Beauregard Marin adjusted his tie in the men's room mirror of the National Arts Club. Why is it, he asked himself, that no one but me seems to know anymore how to tie a decent bow tie? Why is it that no one seems to recognize a properly written English sentence any longer? Why is it, in fact, that no one reads? He combed his few locks of white hair across his bald spot, flicked a bit of lint from the lapel of his good suit, and brooded over the latest statistic his wife had brought him from the internet. Seventy percent of American adults never put their noses inside a bookstore. Eighty percent never read a book. As a professional crime writer he viewed this news with alarm. As a novelist, chronicler of the inmost workings of the human heart, he wondered: what were the other ten percent doing in the bookstore if they never read a book? Drinking coffee and picking up dates for Saturday night?
Perhaps there was no reason in the twenty-first century to tie a bow tie. Perhaps there was no reason to read. Marin squared his shoulders, sucked in his stomach and went forth to face the membership of the New York chapter--the most powerful chapter, everyone said--of the National Association of Crime Writers. Marin was to be one of the speakers at tonight's meeting. The subject of the panel was "Resurrection: How a Writing Career can Rebound from the Depths of Failure." Marin had come to the end of a number of projects, and changed publishers a number of times. Never had he regarded these events as occasions of failure. You write something else and carry on. Nevertheless the program chairman had included him in what his colleagues were now calling the failure panel, along with two other writers who as far as he knew had never been failures either.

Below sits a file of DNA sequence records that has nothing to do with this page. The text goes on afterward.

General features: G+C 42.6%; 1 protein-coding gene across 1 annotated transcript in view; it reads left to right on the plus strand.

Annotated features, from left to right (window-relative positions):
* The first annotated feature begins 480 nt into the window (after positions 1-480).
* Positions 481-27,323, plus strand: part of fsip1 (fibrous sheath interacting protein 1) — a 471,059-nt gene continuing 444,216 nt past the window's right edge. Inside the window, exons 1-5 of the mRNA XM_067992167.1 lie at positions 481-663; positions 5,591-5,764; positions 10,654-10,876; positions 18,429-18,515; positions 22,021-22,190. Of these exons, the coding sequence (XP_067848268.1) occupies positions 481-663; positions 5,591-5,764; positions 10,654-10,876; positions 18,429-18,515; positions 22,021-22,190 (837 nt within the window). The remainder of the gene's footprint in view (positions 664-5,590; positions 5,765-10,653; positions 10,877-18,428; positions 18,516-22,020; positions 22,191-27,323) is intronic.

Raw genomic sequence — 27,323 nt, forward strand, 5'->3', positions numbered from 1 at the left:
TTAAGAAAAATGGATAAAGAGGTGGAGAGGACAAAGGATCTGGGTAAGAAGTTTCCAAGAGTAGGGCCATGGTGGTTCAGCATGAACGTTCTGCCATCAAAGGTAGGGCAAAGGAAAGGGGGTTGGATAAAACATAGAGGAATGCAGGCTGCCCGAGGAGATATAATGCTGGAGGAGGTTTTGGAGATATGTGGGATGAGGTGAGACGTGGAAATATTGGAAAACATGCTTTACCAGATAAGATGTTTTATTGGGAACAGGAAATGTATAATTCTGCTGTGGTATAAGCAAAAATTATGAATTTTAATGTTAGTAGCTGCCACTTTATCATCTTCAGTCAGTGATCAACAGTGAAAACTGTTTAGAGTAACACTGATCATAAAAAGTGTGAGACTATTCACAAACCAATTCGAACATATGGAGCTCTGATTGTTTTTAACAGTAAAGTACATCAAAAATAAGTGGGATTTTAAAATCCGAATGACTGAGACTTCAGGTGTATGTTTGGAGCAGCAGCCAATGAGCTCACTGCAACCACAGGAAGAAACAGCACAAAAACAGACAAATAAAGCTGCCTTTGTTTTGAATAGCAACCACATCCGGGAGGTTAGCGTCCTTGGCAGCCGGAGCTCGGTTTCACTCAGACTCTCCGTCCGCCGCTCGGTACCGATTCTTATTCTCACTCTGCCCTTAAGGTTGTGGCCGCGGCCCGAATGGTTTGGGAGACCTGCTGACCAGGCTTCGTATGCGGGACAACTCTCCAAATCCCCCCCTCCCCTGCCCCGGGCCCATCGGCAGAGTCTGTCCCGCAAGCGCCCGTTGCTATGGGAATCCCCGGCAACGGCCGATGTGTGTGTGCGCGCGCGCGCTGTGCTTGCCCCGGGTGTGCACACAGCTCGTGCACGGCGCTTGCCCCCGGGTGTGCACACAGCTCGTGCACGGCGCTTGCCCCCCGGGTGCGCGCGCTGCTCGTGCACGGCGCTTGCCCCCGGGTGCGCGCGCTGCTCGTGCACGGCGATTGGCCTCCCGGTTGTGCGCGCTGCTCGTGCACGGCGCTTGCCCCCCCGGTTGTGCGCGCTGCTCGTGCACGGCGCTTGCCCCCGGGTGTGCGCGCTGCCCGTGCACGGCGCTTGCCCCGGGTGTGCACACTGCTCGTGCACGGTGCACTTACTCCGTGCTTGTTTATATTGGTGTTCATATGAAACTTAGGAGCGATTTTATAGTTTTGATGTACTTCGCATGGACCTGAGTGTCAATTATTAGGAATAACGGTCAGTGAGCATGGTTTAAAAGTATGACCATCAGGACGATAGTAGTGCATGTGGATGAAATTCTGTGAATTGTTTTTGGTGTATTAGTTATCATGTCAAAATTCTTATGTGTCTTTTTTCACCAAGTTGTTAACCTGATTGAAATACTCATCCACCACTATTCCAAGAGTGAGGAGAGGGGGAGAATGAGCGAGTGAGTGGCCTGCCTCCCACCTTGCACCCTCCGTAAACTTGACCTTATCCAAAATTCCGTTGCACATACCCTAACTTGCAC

When he was invited to participate he had agreed, thinking, this will be something of a hoot. I can give fatherly advice to the younger writers. They will eat their chicken and look up to me, the dean of all the crime writers, their mouths hanging open in admiration. But between the time of his acceptance and the day of the panel he received a phone call from his agent informing him that the publisher had dropped his series. Butch Bammer would fight crime no more.
Marin, less resilient than he had been in his youth, was deeply distressed by this news and began to mope around the house in his underwear. "Publishers. They suck the juice out of you like an orange, and cast your empty rind on the garbage heap. We'll have to live on Social Security now." His wife expressed sympathy by patting him and mooing. Eventually she went on the 'net and gathered all the information she could, the same as she did when one of the family got physically sick. The news she brought him did no more good than the coffee enemas with which she had treated her mother in the last days of the old woman's illness.